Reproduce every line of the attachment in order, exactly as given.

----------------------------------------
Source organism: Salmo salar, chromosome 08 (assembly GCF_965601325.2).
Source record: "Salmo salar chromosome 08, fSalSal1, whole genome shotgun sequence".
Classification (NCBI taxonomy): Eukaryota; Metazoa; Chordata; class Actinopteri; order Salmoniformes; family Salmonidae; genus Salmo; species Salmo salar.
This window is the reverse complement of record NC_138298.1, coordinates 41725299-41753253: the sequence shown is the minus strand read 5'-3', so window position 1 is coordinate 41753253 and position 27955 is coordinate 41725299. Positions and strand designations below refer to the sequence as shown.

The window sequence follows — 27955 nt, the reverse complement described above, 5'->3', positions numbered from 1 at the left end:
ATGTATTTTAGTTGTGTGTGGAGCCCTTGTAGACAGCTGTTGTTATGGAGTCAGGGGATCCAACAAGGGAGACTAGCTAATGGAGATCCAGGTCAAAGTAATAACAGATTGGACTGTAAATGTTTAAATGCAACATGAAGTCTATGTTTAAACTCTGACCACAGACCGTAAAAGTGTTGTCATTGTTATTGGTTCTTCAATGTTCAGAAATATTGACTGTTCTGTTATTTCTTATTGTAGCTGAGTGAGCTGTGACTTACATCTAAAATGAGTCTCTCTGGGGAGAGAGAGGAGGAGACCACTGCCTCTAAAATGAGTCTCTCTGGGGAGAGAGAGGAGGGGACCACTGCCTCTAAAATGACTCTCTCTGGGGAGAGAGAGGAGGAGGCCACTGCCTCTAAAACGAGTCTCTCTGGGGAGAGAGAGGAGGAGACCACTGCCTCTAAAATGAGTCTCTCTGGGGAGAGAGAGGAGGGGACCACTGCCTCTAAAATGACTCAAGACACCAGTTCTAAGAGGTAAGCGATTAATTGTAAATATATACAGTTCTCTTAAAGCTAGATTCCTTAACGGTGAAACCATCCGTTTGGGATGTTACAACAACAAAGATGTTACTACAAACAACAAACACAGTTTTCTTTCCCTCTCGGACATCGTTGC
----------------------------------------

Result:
Source organism: Salmo salar, chromosome 08 (assembly GCF_965601325.2).
Source record: "Salmo salar chromosome 08, fSalSal1, whole genome shotgun sequence".
Classification (NCBI taxonomy): Eukaryota; Metazoa; Chordata; class Actinopteri; order Salmoniformes; family Salmonidae; genus Salmo; species Salmo salar.
This window is the reverse complement of record NC_138298.1, coordinates 41725299-41753253: the sequence shown is the minus strand read 5'-3', so window position 1 is coordinate 41753253 and position 27955 is coordinate 41725299. Positions and strand designations below refer to the sequence as shown.

The window sequence follows — 27955 nt, the reverse complement described above, 5'->3', positions numbered from 1 at the left end:
ATGTATTTTAGTTGTGTGTGGAGCCCTTGTAGACAGCTGTTGTTATGGAGTCAGGGGATCCAACAAGGGAGACTAGCTAATGGAGATCCAGGTCAAAGTAATAACAGATTGGACTGTAAATGTTTAAATGCAACATGAAGTCTATGTTTAAACTCTGACCACAGACCGTAAAAGTGTTGTCATTGTTATTGGTTCTTCAATGTTCAGAAATATTGACTGTTCTGTTATTTCTTATTGTAGCTGAGTGAGCTGTGACTTACATCTAAAATGAGTCTCTCTGGGGAGAGAGAGGAGGAGACCACTGCCTCTAAAATGAGTCTCTCTGGGGAGAGAGAGGAGGGGACCACTGCCTCTAAAATGACTCTCTCTGGGGAGAGAGAGGAGGAGGCCACTGCCTCTAAAACGAGTCTCTCTGGGGAGAGAGAGGAGGAGACCACTGCCTCTAAAATGAGTCTCTCTGGGGAGAGAGAGGAGGGGACCACTGCCTCTAAAATGACTCAAGACACCAGTTCTAAGAGGTAAGCGATTAATTGTAAATATATACAGTTCTCTTAAAGCTAGATTCCTTAACGGTGAAACCATCCGTTTGGGATGTTACAACAACAAAGATGTTACTACAAACAACAAACACAGTTTTCTTTCCCTCTCGGACATCGTTGC